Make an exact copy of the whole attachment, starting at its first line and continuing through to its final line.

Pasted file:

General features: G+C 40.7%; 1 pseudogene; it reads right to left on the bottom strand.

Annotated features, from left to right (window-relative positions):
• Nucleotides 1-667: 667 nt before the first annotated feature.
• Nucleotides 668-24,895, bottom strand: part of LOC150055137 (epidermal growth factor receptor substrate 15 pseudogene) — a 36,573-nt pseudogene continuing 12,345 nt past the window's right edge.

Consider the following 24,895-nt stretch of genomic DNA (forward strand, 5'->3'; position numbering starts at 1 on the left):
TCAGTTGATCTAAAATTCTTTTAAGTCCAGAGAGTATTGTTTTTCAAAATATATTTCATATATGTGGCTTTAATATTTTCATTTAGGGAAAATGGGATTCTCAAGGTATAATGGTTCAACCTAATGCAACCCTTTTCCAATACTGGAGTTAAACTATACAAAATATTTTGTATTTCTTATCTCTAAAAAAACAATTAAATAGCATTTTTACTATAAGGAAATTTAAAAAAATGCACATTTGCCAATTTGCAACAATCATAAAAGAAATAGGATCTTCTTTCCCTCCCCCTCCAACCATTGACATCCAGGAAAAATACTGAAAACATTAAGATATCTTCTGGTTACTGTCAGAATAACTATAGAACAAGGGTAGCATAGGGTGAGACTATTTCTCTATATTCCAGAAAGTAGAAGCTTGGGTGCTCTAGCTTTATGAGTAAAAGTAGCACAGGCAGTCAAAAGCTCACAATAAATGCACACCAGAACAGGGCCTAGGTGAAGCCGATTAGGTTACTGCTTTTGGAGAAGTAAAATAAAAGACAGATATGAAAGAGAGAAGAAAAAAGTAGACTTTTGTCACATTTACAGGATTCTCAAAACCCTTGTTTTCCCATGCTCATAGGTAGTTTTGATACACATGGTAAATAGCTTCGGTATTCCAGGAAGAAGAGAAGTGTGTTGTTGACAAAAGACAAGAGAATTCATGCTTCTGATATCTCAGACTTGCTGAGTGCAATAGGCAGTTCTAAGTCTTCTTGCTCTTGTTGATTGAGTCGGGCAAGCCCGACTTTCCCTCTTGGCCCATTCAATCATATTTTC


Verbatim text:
General features: G+C 40.7%; 1 pseudogene; it reads right to left on the bottom strand.

Annotated features, from left to right (window-relative positions):
• Nucleotides 1-667: 667 nt before the first annotated feature.
• Nucleotides 668-24,895, bottom strand: part of LOC150055137 (epidermal growth factor receptor substrate 15 pseudogene) — a 36,573-nt pseudogene continuing 12,345 nt past the window's right edge.

Consider the following 24,895-nt stretch of genomic DNA (forward strand, 5'->3'; position numbering starts at 1 on the left):
TCAGTTGATCTAAAATTCTTTTAAGTCCAGAGAGTATTGTTTTTCAAAATATATTTCATATATGTGGCTTTAATATTTTCATTTAGGGAAAATGGGATTCTCAAGGTATAATGGTTCAACCTAATGCAACCCTTTTCCAATACTGGAGTTAAACTATACAAAATATTTTGTATTTCTTATCTCTAAAAAAACAATTAAATAGCATTTTTACTATAAGGAAATTTAAAAAAATGCACATTTGCCAATTTGCAACAATCATAAAAGAAATAGGATCTTCTTTCCCTCCCCCTCCAACCATTGACATCCAGGAAAAATACTGAAAACATTAAGATATCTTCTGGTTACTGTCAGAATAACTATAGAACAAGGGTAGCATAGGGTGAGACTATTTCTCTATATTCCAGAAAGTAGAAGCTTGGGTGCTCTAGCTTTATGAGTAAAAGTAGCACAGGCAGTCAAAAGCTCACAATAAATGCACACCAGAACAGGGCCTAGGTGAAGCCGATTAGGTTACTGCTTTTGGAGAAGTAAAATAAAAGACAGATATGAAAGAGAGAAGAAAAAAGTAGACTTTTGTCACATTTACAGGATTCTCAAAACCCTTGTTTTCCCATGCTCATAGGTAGTTTTGATACACATGGTAAATAGCTTCGGTATTCCAGGAAGAAGAGAAGTGTGTTGTTGACAAAAGACAAGAGAATTCATGCTTCTGATATCTCAGACTTGCTGAGTGCAATAGGCAGTTCTAAGTCTTCTTGCTCTTGTTGATTGAGTCGGGCAAGCCCGACTTTCCCTCTTGGCCCATTCAATCATATTTTC